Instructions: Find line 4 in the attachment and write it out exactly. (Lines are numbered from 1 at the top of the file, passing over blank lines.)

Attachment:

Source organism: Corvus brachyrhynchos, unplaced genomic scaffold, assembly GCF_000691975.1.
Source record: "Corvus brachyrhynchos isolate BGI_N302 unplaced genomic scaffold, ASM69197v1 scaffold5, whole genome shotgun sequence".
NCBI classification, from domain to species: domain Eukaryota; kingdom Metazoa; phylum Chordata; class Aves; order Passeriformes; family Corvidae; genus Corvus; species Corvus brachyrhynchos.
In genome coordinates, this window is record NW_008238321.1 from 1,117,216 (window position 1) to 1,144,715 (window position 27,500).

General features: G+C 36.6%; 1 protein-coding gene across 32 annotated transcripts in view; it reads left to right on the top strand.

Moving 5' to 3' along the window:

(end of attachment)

In genome coordinates, this window is record NW_008238321.1 from 1,117,216 (window position 1) to 1,144,715 (window position 27,500).